Drinks for Mearsheimer, for his plain-English use of “coup” alone, any time the professor may happen into my tiny Connecticut village. It is an extensive, thorough piece and worth the read even if Foreign Affairs is not your usual habit. His conclusion now that Ukraine is in pieces, its economy wrecked and its social fabric in shreds:
The United States and its European allies now face a choice on Ukraine. They can continue their current policy, which will exacerbate hostilities with Russia and devastate Ukraine in the process — a scenario in which everyone would come out a loser. Or they can switch gears and work to create a prosperous but neutral Ukraine, one that does not threaten Russia and allows the West to repair its relations with Moscow. With that approach, all sides would win.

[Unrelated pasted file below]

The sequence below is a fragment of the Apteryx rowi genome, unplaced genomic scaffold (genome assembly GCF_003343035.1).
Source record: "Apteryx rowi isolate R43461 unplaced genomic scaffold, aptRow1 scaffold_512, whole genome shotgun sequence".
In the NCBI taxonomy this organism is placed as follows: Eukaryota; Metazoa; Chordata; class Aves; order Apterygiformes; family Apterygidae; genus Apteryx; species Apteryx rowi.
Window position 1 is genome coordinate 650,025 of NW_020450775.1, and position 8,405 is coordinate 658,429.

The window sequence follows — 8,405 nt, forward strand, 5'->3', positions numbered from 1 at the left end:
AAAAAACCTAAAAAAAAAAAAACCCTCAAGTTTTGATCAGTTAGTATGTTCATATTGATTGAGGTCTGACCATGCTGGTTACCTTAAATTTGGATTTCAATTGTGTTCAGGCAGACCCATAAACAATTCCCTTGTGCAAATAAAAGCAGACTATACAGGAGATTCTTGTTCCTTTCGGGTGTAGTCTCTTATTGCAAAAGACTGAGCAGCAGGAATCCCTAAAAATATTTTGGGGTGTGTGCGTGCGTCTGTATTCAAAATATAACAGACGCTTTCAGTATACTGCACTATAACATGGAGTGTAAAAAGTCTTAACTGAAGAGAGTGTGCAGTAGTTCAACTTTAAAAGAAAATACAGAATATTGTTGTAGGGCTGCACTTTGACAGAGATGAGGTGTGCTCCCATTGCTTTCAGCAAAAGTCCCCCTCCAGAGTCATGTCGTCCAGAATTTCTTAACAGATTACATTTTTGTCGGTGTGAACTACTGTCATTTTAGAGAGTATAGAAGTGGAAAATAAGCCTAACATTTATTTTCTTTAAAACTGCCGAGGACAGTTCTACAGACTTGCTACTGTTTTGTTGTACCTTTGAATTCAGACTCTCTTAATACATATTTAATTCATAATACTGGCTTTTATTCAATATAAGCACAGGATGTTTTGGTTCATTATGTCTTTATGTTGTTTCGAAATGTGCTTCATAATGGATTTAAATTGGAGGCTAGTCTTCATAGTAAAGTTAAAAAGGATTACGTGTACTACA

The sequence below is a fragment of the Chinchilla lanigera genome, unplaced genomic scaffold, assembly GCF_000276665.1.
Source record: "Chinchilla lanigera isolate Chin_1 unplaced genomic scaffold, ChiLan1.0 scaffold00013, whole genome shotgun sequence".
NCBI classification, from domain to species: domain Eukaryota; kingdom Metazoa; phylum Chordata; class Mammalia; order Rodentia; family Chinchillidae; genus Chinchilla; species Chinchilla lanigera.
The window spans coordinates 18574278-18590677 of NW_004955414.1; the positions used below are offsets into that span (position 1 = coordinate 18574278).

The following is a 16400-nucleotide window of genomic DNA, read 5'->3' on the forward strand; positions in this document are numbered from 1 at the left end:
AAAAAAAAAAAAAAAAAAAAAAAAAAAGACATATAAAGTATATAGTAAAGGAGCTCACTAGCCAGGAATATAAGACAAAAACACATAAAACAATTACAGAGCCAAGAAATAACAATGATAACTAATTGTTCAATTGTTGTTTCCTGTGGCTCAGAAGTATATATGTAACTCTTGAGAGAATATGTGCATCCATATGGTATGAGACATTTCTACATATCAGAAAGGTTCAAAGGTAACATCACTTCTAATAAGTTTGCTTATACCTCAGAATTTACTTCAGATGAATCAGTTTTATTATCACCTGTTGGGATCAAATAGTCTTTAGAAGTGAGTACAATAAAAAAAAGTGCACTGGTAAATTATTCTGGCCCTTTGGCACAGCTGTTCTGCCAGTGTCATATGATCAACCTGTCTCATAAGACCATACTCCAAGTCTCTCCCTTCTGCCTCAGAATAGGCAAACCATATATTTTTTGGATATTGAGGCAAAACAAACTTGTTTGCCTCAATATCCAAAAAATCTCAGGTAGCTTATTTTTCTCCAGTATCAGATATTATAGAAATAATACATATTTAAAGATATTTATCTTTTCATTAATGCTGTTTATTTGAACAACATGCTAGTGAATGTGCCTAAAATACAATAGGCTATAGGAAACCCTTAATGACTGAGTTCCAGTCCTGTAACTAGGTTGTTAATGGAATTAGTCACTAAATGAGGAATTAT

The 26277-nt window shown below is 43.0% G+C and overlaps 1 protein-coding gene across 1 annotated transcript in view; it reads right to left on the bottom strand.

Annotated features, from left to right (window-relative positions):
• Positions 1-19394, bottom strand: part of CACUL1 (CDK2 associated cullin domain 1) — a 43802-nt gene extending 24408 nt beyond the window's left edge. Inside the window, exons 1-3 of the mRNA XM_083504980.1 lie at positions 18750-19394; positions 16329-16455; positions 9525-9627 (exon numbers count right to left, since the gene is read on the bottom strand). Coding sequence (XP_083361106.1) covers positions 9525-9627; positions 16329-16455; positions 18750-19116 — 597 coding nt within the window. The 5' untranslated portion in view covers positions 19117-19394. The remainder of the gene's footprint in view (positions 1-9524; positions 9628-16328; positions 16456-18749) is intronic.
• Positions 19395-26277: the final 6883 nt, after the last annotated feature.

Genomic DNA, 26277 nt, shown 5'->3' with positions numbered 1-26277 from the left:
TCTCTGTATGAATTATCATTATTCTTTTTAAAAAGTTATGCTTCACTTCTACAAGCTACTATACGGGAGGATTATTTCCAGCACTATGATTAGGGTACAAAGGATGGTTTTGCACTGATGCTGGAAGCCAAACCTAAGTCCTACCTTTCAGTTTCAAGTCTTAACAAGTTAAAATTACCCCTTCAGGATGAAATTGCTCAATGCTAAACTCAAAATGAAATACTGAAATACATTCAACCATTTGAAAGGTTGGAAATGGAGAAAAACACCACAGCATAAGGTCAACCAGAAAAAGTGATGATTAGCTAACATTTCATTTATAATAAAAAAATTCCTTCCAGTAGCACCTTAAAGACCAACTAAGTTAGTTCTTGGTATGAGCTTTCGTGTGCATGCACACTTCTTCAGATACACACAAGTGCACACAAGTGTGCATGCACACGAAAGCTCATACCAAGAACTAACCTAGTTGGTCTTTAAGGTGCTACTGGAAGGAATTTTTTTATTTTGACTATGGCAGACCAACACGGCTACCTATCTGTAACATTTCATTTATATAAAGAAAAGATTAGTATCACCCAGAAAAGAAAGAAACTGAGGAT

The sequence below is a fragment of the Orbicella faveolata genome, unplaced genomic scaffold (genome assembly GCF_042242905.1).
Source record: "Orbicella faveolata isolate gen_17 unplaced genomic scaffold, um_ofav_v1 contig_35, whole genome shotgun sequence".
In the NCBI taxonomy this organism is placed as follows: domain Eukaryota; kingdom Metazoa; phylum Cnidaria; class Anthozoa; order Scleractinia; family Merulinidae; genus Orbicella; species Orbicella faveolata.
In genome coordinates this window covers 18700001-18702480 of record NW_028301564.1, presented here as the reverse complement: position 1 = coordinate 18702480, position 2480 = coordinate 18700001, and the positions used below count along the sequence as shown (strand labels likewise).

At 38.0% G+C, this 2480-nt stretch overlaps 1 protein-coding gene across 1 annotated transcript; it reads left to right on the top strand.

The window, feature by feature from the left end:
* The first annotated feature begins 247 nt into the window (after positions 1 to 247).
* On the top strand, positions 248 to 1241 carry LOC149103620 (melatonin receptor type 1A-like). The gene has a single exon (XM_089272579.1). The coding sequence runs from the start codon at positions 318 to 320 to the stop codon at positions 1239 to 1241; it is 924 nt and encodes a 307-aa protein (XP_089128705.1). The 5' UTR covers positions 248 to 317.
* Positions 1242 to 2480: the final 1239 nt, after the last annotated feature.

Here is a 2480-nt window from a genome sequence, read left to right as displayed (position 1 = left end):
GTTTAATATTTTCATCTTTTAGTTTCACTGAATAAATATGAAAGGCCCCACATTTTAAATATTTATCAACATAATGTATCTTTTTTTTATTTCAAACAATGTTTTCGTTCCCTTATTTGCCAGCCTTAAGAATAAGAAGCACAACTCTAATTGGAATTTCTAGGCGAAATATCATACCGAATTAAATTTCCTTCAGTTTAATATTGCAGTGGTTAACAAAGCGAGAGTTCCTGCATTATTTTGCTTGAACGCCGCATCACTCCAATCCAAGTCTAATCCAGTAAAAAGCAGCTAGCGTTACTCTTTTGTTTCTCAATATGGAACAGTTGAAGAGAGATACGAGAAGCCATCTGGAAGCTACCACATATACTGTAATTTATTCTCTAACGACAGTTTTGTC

Mearsheimer has as much chance of seeing this shift in policy as Kissinger has finding honesty and insight anywhere in Washington. One hope he is busy in other matters.
As to Dr. K., he reminds me at 90 of the old survivors of the Maoist revolution in China, the last few Long Marchers. They enjoy a certain immunity in their sunset years, no matter what they may say, and for this reason I have always appreciated meeting the few I have. So it is with Henry.
Did Washington in any way authorize Kissinger’s interview, as it may have the Foreign Affairs piece, given the revolving door at East 68th Street? I doubt it. Did it know this was coming. Almost certainly. A nonagenarian, Henry still travels in high policy circles. His critique on Ukraine has been evident here and there for many months.